Tibetan Buddhist Monks from the Drepung Loseling Monastery
Visit with Mile Hi Church
About the Cultural Performance
The Mystical Arts of Tibet: Sacred Music, Sacred Dance for World Healing
Tibetan sacred music and dance is composed with great intention. Each piece of the performance was born centuries ago from a mystical visionary experience of a great saint or sage and has been transmitted through generations in an unbroken oral legacy.
The Drepung Loseling monks are particularly renowned for their multiphonic chanting known as zokkay (complete chord). Each of the main chant masters simultaneously intones three notes, thus each individually creating a complete chord. The Tibetans are the only culture on earth that cultivates this most extraordinary vocal ability.
This spectacular performance comprises selections believed to generate energies conducive to world healing. Robed in magnificent costumes and playing traditional Tibetan instruments, the monks perform ancient temple music and dance for world healing.
Sun., July 21, 5:30 – 7 p.m., Teel Sanctuary, Love offering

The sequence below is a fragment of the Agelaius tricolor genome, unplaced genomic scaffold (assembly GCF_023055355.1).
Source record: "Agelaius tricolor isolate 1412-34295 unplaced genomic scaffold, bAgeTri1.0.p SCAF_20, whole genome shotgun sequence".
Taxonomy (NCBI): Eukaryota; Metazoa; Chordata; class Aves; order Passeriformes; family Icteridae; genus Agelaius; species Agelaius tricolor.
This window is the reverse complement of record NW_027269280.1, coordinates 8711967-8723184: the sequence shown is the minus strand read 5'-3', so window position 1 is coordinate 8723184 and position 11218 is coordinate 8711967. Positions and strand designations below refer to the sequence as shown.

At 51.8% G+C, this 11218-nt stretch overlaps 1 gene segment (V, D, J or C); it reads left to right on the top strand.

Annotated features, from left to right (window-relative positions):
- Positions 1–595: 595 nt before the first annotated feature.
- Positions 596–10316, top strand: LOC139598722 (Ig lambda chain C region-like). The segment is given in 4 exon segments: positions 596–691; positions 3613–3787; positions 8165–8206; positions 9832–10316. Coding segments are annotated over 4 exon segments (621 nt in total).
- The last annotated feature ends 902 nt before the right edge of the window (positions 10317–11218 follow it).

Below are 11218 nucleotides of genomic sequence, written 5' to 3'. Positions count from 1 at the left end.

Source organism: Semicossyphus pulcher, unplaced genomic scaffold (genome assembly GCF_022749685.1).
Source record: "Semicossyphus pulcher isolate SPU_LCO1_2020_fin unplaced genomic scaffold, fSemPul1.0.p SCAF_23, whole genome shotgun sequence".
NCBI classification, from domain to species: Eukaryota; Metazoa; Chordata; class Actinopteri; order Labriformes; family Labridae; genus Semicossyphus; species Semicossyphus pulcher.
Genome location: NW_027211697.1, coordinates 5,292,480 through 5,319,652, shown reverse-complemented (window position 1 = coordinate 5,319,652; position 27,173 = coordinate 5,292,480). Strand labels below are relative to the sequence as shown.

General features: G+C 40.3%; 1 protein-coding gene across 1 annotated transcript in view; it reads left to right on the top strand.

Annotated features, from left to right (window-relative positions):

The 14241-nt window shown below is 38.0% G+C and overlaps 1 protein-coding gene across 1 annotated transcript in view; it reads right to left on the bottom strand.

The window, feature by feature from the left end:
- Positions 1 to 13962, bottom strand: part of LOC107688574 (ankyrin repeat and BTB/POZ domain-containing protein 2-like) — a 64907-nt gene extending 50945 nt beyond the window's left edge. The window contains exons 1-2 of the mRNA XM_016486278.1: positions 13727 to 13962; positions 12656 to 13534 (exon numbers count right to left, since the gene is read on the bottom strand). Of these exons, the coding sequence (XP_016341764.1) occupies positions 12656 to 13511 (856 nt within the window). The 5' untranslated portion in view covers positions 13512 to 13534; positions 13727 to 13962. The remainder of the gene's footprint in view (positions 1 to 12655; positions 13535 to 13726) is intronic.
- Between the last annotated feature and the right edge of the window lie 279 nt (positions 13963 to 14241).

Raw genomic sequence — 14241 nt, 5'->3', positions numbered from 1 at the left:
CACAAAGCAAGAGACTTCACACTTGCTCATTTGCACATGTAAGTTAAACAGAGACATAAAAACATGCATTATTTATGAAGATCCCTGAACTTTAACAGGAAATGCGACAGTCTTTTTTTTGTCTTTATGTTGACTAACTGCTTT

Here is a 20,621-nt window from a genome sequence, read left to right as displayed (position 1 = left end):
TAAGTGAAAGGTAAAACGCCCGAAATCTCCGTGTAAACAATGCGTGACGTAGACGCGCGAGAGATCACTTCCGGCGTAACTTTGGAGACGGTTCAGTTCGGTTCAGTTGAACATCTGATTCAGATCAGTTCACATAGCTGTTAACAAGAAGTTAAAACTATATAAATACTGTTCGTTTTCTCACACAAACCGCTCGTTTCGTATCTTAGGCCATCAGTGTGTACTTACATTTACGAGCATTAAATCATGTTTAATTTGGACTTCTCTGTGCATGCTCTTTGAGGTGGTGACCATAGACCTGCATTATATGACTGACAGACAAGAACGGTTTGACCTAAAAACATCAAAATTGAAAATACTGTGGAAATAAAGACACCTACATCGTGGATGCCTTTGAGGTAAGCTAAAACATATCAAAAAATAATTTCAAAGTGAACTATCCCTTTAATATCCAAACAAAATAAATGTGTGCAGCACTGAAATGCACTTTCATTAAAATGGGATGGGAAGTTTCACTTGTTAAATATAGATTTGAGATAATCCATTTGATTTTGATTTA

About the Sand Mandala
Sand Mandala Painting of Avalokiteshvara, Bodhisattva of Compassion
From all the artistic traditions of Tantric Buddhism, painting with colored sand ranks as one of the most unique and exquisite. Millions of grains of sand are painstakingly laid into place on a flat platform over a period of days or weeks to form the image of a mandala.
To date, the monks have created mandala sand paintings in more than 100 museums, colleges and universities, and art centers in the United States and Europe.
The mandala sand painting begins with an opening ceremony where the lamas (spiritual leaders) consecrate the site and call forth the forces of goodness. This is done by means of chanting, music and mantra recitation.
The lamas begin the exhibit by drawing an outline of the mandala on the wooden platform. On the following days they lay the colored sands. Traditionally most sand mandalas are destroyed shortly after their completion. This is done as a metaphor for the impermanence of life.
The following schedule is open to the public:
Wed., July 17, 5:30 – 6:30 p.m., Community Center
Thurs., July 18, 11 a.m. – 7 p.m., Community Center
Fri., July 19, 11 a.m. – 7 p.m., Community Center
Sat., July 20, 11 a.m. – 6:30 p.m., Community Center
Sat., July 20, 5:30 – 6:30 p.m., Community Center
Love offerings are greatly appreciated by the monks. Your donations support the Drepung Loseling Monastery to further its promotion of peace and healing throughout the world.
About the Loseling monks
Click here to learn about the monks and the Drepung Loseling Monastery.